Fury remains unbeaten, and heads into his rematch for the WBC and lineal heavyweight title on Saturday at the MGM Grand Garden Arena against Wilder with a 29-0-1 record and 20 knockouts.
When the bell rings, though, he’ll have the third different trainer in his corner in his last five fights.
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Javan “Sugarhill” Steward, the nephew of the late legendary trainer Emanuel Steward, has taken over as Fury’s lead trainer from Ben Davison, who worked in Fury’s corner for the first fight with Wilder on Dec. 1, 2018, as well as for his 2019 bouts with Tom Schwarz and Otto Wallin.
Fury and Davison remain friends, and Fury credits Davison for having helped him through some of his lowest days, when he was battling mental health issues and contemplating suicide.
But Fury looked at his performance against Wilder and, to a lesser degree, against Schwarz and Wallin, and wasn’t satisfied.
“I am a winner and that is what I have done all my life and that’s what I intend to do on Saturday night,” Fury said. “I fought that first fight against Wilder and I didn’t win. I got a draw, so what I did wasn’t good enough. I’m not satisfied with a draw. I am putting myself through all of this to win, to prove I am the best, and not to get a draw. So what do you do when something isn’t good enough and doesn’t work? You make a change.”
Since he first stepped into a boxing ring in October 2005, when he was a 19-year-old waiter and beer truck delivery driver, the only thing Wilder has changed has been his socks and underwear.
Jay Deas was his trainer on his first day and will be, Wilder said, his trainer on the day he walks away from the sport. Mark Breland has been the assistant all that time. Damarius “Coach Cuz” Hill is also a long-time member of the squad and owns the New Era Gym where Wilder trains.
Wilder looks at the changes Fury made almost as a sign of weakness, and dropped a hilarious malaprop in the process.
“If it’s broken, why fix it?” he said.
Wilder is the Pittsburgh Steelers of employing trainers. The Steelers, after years of changing coaches, hired Chuck Noll in 1969 and he remained their coach until he retired in 1991. Bill Cowher took over in 1992 and stayed as coach until 2007, when Mike Tomlin replaced him.
The Cleveland Browns, by contrast, have had four head coaches since 2018.
That kind of turnover mystifies Wilder and is counterproductive in his view.
“He has a lot of things going on,” Wilder said of Fury. “It’s nothing to hide in the dark, especially dealing with his camp and different things like that. That’s why you see a lot of nervous energy from him bringing people in, changing up so many different things. You already know what the saying or the phrase is? If it’s broken, why fix it?”
OK, so he meant if it’s not broken, why fix it, but his point is taken.
Fury, though, has had a relationship with Steward for nearly 10 years. Fury’s cousin, former middleweight title-holder Andy Lee, was trained and managed by Emanuel Steward at the Kronk Gym in Detroit. In 2010, Fury spent several months at Kronk working with Emanuel and became acquainted with his nephew.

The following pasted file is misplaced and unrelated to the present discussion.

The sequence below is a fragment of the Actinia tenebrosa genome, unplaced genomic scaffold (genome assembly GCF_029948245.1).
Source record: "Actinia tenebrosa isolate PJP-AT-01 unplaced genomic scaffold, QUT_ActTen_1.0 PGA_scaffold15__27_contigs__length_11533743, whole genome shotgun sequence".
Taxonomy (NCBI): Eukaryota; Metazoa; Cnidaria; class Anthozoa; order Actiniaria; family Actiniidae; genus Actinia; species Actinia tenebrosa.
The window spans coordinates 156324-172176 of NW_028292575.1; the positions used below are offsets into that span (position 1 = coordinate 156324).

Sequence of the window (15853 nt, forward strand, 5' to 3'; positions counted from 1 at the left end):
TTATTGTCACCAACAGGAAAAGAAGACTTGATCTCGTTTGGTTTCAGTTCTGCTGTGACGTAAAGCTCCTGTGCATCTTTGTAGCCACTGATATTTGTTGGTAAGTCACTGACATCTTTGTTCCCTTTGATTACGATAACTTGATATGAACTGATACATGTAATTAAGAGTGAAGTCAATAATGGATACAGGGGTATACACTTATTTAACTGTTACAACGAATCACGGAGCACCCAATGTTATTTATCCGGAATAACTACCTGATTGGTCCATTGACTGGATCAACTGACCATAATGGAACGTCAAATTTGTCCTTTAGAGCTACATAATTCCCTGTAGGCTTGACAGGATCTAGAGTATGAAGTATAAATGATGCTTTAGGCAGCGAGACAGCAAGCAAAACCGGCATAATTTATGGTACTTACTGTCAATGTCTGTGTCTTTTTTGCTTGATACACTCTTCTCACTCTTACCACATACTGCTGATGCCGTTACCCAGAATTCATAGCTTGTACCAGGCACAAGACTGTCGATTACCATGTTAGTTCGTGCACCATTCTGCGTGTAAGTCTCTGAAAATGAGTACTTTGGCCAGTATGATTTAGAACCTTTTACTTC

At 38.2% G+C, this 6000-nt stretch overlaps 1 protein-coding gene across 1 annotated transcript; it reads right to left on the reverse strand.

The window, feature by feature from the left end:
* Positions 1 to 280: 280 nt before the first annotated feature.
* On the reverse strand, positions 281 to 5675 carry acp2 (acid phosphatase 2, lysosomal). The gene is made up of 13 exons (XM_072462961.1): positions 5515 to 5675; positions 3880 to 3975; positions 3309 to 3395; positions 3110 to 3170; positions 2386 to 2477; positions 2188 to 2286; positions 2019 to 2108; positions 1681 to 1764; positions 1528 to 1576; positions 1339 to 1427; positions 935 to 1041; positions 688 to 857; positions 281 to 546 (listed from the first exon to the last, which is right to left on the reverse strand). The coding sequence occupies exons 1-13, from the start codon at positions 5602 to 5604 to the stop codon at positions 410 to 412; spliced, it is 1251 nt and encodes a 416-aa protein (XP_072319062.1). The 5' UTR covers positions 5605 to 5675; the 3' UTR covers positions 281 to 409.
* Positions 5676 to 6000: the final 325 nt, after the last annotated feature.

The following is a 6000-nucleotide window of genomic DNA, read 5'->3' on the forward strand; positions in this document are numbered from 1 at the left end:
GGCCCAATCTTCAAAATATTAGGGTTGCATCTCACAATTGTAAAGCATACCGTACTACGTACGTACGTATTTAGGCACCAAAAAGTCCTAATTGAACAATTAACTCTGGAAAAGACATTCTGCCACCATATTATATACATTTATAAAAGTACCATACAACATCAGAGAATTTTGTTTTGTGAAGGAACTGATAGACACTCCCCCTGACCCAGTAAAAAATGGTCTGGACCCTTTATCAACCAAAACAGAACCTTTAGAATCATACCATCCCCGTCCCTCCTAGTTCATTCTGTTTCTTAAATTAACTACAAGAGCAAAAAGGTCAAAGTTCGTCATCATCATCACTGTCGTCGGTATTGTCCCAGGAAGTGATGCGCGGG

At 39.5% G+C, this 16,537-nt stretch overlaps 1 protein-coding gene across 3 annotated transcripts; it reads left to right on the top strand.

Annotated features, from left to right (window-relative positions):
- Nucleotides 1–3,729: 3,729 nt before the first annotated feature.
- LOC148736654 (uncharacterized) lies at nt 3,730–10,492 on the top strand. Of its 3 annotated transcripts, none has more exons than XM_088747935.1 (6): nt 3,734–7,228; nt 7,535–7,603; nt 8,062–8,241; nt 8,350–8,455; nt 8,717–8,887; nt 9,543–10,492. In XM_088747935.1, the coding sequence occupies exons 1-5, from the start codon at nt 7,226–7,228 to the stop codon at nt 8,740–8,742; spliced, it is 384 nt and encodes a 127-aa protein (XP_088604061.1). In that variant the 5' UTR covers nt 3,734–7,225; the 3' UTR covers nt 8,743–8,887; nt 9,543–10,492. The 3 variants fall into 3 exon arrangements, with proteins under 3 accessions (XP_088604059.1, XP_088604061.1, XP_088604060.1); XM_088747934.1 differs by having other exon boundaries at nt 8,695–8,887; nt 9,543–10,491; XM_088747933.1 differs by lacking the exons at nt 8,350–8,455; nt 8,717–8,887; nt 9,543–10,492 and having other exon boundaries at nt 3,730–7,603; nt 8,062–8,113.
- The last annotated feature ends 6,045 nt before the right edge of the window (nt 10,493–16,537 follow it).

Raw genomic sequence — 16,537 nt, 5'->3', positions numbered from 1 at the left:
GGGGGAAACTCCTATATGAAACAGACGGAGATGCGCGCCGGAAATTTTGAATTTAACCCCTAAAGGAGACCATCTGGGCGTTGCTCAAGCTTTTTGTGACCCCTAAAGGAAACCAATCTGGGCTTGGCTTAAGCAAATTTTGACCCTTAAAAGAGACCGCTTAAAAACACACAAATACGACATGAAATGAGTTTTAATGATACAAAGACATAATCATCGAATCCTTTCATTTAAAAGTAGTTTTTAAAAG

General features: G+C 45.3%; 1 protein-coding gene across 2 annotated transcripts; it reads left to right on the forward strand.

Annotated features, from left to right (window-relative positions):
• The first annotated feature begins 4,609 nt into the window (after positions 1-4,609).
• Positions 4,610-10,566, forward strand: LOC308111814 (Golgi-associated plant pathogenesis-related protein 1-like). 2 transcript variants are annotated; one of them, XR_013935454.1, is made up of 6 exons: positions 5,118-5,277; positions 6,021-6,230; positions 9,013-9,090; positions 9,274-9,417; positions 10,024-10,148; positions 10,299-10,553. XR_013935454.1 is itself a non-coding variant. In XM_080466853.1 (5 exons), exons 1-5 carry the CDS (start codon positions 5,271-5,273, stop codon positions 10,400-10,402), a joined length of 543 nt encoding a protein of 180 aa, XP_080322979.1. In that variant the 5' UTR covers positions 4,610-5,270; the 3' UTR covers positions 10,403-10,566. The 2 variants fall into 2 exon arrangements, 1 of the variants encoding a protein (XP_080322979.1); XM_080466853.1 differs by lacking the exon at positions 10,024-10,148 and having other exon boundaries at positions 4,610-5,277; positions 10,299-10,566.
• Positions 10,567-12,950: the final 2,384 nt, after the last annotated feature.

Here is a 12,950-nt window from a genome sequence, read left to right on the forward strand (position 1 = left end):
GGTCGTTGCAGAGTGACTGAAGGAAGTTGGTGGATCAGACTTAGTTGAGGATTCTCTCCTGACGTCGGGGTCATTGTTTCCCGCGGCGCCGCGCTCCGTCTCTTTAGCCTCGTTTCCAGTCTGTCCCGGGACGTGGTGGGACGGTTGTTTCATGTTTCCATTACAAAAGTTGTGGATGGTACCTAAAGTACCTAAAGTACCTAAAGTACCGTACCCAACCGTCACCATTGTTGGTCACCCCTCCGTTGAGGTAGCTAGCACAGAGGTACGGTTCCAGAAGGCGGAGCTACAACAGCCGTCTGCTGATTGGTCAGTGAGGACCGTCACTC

He was known as Javan Hill at the time, but changed his name to Steward out of respect because he said Emanuel was a father figure to him.
Javan Steward stepped into a difficult situation because if things go radically wrong, much of the blame is going to go onto his shoulders.
But he said he just continued the work that his uncle began with Fury in 2010.
“Emanuel saw something in Tyson and he spent a lot of time with him, and I have just kind of taken what he’s done and continued to work on that,” Javan Steward said.
In 2012 as he was in Austria in training camp with then-heavyweight champion Wladimir Klitschko, Emanuel gave an interview less than four months before his death in which he raved about both Fury and Wilder.
“There’s one kid in America that no one speaks of, and that’s Deontay Wilder,” Emanuel Steward said on June 20, 2012. “He was on the Olympic team … and I had the fortune that he came and trained with me, too. He’s a big kid. He’s bigger than Wladimir, too, but he’s got good speed and power.
“I think the best talents are going to be Tyson and Deontay Wilder.”
More than seven years after his death, Steward seems omniscient, as he correctly predicted the identity of the two best heavyweights.
They will battle for supremacy in the division on Saturday, each with his own way of doing business but both with the same goal.
“It’s all about going out and getting the job done and getting that ‘W’ and getting back home safely to your family,” Wilder said. “The way I choose to do things works for me. The people who have been with me know me and I know them and they are going to be the people who are with me when this ride comes to an end. That’s who I am.
“If he’s so confident, why does he have to change so many things up? New trainer, new cutman, a [nutritionist], all these things he’s done changed. He wouldn’t need to make them changes if he really felt he won that fight and if he was confident in what he’s doing. But if he feels that’s what is best for him, then he should do it. I know my way works for me.”
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